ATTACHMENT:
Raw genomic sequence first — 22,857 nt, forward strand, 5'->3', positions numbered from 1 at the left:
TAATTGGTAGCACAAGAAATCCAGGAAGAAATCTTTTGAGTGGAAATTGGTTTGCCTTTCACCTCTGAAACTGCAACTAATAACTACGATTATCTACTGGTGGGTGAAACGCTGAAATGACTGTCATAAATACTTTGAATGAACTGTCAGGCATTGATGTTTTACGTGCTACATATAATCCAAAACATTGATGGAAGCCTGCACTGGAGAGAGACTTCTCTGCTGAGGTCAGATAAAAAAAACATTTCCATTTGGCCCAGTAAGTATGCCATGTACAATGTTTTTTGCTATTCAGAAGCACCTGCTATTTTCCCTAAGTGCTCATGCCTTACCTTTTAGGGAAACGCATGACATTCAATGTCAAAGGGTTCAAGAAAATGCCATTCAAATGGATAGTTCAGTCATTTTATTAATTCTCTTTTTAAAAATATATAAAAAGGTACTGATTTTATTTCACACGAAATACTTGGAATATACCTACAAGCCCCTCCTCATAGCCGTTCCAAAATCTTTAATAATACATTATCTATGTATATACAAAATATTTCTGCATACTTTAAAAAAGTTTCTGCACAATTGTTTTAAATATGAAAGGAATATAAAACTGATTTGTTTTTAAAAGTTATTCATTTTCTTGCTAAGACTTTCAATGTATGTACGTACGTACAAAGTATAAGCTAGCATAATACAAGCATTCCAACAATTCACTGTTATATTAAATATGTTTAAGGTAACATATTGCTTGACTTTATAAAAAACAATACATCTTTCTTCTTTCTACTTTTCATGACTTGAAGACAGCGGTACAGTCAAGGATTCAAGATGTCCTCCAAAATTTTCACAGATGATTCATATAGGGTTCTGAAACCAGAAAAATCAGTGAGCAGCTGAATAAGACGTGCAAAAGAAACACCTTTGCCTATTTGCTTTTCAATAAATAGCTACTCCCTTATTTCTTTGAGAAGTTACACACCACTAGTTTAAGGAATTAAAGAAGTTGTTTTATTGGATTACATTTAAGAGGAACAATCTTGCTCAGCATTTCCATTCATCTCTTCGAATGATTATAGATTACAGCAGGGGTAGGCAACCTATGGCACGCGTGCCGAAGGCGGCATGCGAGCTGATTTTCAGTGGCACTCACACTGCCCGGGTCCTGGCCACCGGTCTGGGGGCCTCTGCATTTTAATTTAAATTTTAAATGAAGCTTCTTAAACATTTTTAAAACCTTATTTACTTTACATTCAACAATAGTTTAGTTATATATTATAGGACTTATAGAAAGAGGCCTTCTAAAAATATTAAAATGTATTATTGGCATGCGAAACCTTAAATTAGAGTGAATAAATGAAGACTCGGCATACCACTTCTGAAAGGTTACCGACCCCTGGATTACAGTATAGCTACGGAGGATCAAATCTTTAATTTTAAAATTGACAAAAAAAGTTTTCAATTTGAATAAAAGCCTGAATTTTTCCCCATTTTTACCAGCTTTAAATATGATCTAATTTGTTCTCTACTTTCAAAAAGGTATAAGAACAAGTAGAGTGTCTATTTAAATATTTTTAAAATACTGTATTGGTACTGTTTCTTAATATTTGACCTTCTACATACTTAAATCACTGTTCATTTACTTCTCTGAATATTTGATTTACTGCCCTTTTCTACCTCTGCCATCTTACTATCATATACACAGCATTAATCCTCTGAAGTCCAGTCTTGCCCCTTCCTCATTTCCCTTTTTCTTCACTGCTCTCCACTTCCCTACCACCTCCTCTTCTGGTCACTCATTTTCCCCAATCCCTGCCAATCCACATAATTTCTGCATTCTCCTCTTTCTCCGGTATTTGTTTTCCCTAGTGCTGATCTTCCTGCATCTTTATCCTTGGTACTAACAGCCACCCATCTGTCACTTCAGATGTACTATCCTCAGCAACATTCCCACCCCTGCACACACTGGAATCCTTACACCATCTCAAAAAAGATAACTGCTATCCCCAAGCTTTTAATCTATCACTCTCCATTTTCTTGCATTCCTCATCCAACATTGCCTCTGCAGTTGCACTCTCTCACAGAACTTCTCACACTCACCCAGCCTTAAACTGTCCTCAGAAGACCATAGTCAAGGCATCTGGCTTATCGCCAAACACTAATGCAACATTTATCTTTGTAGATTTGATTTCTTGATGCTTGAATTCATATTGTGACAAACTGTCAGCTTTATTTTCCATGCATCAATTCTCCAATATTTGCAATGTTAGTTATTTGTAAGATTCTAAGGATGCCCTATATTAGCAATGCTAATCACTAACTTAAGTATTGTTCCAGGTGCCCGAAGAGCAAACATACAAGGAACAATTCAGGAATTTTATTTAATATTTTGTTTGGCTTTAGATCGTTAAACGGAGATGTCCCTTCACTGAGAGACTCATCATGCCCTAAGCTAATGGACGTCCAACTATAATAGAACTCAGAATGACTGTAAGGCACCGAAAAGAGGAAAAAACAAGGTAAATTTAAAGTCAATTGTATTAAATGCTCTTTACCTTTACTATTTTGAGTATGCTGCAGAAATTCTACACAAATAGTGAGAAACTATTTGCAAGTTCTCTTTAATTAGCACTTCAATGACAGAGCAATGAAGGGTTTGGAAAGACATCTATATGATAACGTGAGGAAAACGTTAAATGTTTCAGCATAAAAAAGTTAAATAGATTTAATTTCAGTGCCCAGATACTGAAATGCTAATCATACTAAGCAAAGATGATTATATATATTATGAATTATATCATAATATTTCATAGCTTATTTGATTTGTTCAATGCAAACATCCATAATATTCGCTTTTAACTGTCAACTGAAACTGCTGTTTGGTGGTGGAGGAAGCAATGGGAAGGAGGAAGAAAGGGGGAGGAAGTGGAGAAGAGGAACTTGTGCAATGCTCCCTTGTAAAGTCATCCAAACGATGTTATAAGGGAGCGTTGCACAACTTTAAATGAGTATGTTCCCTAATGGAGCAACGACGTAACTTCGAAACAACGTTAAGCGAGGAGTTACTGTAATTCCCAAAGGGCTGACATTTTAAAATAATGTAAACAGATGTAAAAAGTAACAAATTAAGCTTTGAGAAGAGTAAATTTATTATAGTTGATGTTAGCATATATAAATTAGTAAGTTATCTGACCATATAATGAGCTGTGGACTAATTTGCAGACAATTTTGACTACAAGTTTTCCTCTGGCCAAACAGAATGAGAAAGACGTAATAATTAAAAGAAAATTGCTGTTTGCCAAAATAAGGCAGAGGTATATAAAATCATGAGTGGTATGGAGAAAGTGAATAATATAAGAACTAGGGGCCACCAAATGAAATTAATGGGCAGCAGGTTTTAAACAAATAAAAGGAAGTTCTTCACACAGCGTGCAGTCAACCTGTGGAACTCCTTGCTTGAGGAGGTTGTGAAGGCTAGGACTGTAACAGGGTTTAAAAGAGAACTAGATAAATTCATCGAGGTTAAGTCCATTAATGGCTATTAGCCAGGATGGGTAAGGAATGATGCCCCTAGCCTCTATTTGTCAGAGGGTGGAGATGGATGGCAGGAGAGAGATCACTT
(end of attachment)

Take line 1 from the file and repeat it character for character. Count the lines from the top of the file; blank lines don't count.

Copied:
Raw genomic sequence first — 22,857 nt, forward strand, 5'->3', positions numbered from 1 at the left: